Wednesday, December 07, 2011

All I Want for Christmas is a Good Bible

"What bible do you recommend I give as a gift for Christmas? My friend/family member wants a study bible." This is a frequent question I (and perhaps other) pastors field.

Lately, my response has gone like this:

If you want an excellent study bible, you don't need to buy one. The NET Bible is free and includes tons of hypertext study resources. It's really quite an amazing project and resource. Check it out.

However, if you want to get an actual, hefty study bible, and if you want the translation we currently use for the lectionary readings in worship, then I recommend the HarperCollins Study Bible. I personally love my sturdy Oxford Annotated NRSV, but the HarperCollins has more compendious notes. It's really good. There's one other study bible in NRSV that many of my colleagues recommend, called the New Interpreter's Study Bible. That's also a good choice.

If you are interested in study and devotional bibles in other translations, the most recommended resources from my colleagues include the NLT Life Application Study Bible, the Lutheran Study Bible, or the NIV Life Application Study Bible. Although I should be an advocate for the Lutheran Study Bible, I think the notes are far too sparse for anyone looking for a study bible. However, the margins are big and white, so there is a lot of space to write notes.

If you are serious about the languages, consider the NET Greek-English Bible, or buy a bible software package like Accordance (for the Mac) or Bibleworks (for that other kind of computer).

Olivetree also has a free app that lets you read the bible and study materials on your various devices.

And then, while you're at it, remember that there are more translations of the Bible into English than there are language groups that don't yet have a bible in their heart language. So a good gift for someone who wants a bible might also be a contribution to Lutheran Bible Translators or Wycliffe Bible Translators.

Finally, I'm currently reading and evaluating a new translation of the Bible, the Common English Bible. So far I quite like the translation, and would even say that, other than the NET translation, it's the first translation I've read that might usurp the NRSV in my pantheon of favorite translations.


  1. (HarperCollins Study Bible link goes to NET Bible.)

  2. Thanks, I think I fixed it.

  3. I'll have to start reading the CEB - I see it's on YouVersion, which comes in handy sometimes on my phone.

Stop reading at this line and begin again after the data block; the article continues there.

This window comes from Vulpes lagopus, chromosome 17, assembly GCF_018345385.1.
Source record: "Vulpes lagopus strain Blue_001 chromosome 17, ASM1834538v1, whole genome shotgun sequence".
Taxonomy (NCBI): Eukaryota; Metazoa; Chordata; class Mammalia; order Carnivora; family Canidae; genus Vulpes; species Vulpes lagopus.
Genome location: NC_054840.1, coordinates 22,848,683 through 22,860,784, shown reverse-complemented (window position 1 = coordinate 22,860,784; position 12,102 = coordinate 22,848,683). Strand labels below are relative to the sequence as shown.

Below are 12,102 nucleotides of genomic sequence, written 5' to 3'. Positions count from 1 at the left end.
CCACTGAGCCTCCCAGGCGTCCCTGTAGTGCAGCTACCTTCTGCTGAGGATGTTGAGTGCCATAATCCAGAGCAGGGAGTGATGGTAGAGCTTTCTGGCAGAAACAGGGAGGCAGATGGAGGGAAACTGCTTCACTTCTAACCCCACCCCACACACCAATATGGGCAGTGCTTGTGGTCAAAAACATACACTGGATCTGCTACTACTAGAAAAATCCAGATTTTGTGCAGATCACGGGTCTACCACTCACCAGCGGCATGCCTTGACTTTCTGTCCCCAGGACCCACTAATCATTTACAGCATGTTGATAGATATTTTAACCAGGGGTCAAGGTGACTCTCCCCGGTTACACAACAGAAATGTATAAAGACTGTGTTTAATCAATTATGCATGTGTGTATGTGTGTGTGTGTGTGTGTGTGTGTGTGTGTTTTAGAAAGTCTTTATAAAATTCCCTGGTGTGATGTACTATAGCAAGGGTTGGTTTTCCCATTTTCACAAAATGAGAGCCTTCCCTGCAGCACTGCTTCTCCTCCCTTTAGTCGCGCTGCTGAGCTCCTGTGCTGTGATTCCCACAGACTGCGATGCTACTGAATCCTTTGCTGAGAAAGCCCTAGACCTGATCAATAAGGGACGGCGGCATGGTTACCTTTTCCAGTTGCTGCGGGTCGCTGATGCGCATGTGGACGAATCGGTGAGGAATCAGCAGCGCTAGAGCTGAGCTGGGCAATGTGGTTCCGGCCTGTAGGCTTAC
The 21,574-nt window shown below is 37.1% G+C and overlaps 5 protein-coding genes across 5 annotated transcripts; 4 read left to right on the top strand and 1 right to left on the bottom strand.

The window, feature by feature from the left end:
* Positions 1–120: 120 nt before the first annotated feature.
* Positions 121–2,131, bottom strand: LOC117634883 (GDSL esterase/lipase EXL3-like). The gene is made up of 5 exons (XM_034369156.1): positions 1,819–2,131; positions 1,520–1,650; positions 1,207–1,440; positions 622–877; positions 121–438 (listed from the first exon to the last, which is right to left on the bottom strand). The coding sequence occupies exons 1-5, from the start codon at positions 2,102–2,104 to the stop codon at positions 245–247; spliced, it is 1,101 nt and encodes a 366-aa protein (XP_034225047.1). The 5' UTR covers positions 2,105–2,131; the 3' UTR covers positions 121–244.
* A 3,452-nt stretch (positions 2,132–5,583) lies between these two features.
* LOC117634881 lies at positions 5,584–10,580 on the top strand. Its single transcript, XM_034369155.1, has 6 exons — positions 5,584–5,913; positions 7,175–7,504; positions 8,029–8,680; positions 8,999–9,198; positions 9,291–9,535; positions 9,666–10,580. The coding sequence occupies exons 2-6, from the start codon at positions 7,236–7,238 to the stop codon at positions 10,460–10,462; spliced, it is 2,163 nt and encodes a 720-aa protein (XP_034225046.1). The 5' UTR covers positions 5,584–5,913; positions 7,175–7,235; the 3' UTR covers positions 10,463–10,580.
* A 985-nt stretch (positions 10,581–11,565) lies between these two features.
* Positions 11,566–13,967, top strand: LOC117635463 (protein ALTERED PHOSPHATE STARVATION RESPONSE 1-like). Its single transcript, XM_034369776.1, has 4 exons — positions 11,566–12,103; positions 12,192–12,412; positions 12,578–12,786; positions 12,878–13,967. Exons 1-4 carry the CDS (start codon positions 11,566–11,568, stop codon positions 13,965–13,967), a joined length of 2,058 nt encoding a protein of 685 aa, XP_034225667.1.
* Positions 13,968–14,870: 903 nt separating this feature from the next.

4. (This one's in stock & cheaper new: - although the one you linked is much cheaper used.)

  5. Thanks. Now I feel like I have an in-house LC editor.

  6. Sorry, maybe all those prayers for the OCD by the Unvirtuous monks were for me. :) For added proof (as if any were needed), anyone wanting a used HarperCollins for under $5 after shipping can try

  7. Hi Clint.

    I agree fully with your recommendations of Harper Collins and the New Oxford Annotated Bible, both are excellent academic study Bibles.

    I also like the Augsburg Fortress Lutheran Study Bible, a good devotional Bible with some excellent scholarship behind it.

    I'm not so crazy about the NET, though. This translation came largely out of Dallas Theological Seminary and reflects that institutions theological biases. See what they did to poor Junia, both in the text and in the footnotes at Romans 16:7.

    Someone on my Christmas list is getting the Jewish Annotated New Testament from Oxford. If you haven't seen it yet, check it out. The scholarship is sound and the perspective valuable.

    Like you, I'm reading the CEB. It's a good, readable translation. I recommend it with no greater reservation than I have about any other translation. I expect that there will be a Study Bible using this text by next Christmas.

  8. Brant, thanks for the heads up about the theological origins of NET, as well as the Jewish Annotated recommendation. Had not heard of it, and will take a look.

  9. Here's the best study Bible available today:

  10. Paul, I actually have this study bible on my Kindle, and although I find much of it helpful, it is simply too entrenched in a specific kind of confessionalism for me to endorse.